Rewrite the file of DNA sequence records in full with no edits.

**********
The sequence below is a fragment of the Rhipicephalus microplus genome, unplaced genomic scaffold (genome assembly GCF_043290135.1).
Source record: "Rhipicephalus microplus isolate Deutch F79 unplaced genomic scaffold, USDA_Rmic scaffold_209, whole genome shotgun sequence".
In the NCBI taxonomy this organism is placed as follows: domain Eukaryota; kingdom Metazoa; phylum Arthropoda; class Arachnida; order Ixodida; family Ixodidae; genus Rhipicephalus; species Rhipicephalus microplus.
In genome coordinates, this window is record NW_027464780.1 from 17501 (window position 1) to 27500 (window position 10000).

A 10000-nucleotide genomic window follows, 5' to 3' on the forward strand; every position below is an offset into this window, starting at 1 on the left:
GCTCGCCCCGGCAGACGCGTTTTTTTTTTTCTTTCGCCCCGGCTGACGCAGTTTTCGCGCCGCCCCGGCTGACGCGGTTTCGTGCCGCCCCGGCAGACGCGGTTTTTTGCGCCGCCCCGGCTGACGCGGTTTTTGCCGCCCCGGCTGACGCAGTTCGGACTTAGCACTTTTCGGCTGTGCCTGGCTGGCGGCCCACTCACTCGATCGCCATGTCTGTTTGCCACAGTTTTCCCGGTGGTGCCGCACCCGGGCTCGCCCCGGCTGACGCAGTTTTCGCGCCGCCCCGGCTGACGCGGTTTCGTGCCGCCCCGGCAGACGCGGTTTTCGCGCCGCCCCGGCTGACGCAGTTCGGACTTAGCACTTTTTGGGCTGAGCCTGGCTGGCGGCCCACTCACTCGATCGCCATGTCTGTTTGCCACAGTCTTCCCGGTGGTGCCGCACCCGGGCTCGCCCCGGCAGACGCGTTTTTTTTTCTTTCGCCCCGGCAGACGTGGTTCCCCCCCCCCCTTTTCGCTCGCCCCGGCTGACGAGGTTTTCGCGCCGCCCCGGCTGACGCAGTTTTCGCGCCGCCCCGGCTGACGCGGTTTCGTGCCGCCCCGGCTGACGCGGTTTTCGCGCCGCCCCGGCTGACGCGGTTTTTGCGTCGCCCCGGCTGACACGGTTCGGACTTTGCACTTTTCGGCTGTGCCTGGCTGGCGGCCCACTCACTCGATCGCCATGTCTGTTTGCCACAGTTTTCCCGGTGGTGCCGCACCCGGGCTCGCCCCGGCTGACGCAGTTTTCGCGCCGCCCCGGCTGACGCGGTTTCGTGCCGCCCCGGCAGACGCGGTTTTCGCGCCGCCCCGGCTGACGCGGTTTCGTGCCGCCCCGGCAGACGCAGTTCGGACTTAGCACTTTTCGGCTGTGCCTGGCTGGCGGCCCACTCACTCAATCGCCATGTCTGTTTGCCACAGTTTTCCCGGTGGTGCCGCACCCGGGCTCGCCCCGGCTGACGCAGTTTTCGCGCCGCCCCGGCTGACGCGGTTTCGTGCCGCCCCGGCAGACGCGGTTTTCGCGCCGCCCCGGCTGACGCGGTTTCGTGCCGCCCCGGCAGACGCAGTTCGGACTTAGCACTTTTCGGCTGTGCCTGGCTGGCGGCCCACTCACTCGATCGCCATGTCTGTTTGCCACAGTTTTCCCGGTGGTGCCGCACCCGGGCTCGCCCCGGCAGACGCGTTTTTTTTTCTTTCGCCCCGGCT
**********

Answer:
The sequence below is a fragment of the Rhipicephalus microplus genome, unplaced genomic scaffold (genome assembly GCF_043290135.1).
Source record: "Rhipicephalus microplus isolate Deutch F79 unplaced genomic scaffold, USDA_Rmic scaffold_209, whole genome shotgun sequence".
In the NCBI taxonomy this organism is placed as follows: domain Eukaryota; kingdom Metazoa; phylum Arthropoda; class Arachnida; order Ixodida; family Ixodidae; genus Rhipicephalus; species Rhipicephalus microplus.
In genome coordinates, this window is record NW_027464780.1 from 17501 (window position 1) to 27500 (window position 10000).

A 10000-nucleotide genomic window follows, 5' to 3' on the forward strand; every position below is an offset into this window, starting at 1 on the left:
GCTCGCCCCGGCAGACGCGTTTTTTTTTTTCTTTCGCCCCGGCTGACGCAGTTTTCGCGCCGCCCCGGCTGACGCGGTTTCGTGCCGCCCCGGCAGACGCGGTTTTTTGCGCCGCCCCGGCTGACGCGGTTTTTGCCGCCCCGGCTGACGCAGTTCGGACTTAGCACTTTTCGGCTGTGCCTGGCTGGCGGCCCACTCACTCGATCGCCATGTCTGTTTGCCACAGTTTTCCCGGTGGTGCCGCACCCGGGCTCGCCCCGGCTGACGCAGTTTTCGCGCCGCCCCGGCTGACGCGGTTTCGTGCCGCCCCGGCAGACGCGGTTTTCGCGCCGCCCCGGCTGACGCAGTTCGGACTTAGCACTTTTTGGGCTGAGCCTGGCTGGCGGCCCACTCACTCGATCGCCATGTCTGTTTGCCACAGTCTTCCCGGTGGTGCCGCACCCGGGCTCGCCCCGGCAGACGCGTTTTTTTTTCTTTCGCCCCGGCAGACGTGGTTCCCCCCCCCCCTTTTCGCTCGCCCCGGCTGACGAGGTTTTCGCGCCGCCCCGGCTGACGCAGTTTTCGCGCCGCCCCGGCTGACGCGGTTTCGTGCCGCCCCGGCTGACGCGGTTTTCGCGCCGCCCCGGCTGACGCGGTTTTTGCGTCGCCCCGGCTGACACGGTTCGGACTTTGCACTTTTCGGCTGTGCCTGGCTGGCGGCCCACTCACTCGATCGCCATGTCTGTTTGCCACAGTTTTCCCGGTGGTGCCGCACCCGGGCTCGCCCCGGCTGACGCAGTTTTCGCGCCGCCCCGGCTGACGCGGTTTCGTGCCGCCCCGGCAGACGCGGTTTTCGCGCCGCCCCGGCTGACGCGGTTTCGTGCCGCCCCGGCAGACGCAGTTCGGACTTAGCACTTTTCGGCTGTGCCTGGCTGGCGGCCCACTCACTCAATCGCCATGTCTGTTTGCCACAGTTTTCCCGGTGGTGCCGCACCCGGGCTCGCCCCGGCTGACGCAGTTTTCGCGCCGCCCCGGCTGACGCGGTTTCGTGCCGCCCCGGCAGACGCGGTTTTCGCGCCGCCCCGGCTGACGCGGTTTCGTGCCGCCCCGGCAGACGCAGTTCGGACTTAGCACTTTTCGGCTGTGCCTGGCTGGCGGCCCACTCACTCGATCGCCATGTCTGTTTGCCACAGTTTTCCCGGTGGTGCCGCACCCGGGCTCGCCCCGGCAGACGCGTTTTTTTTTCTTTCGCCCCGGCT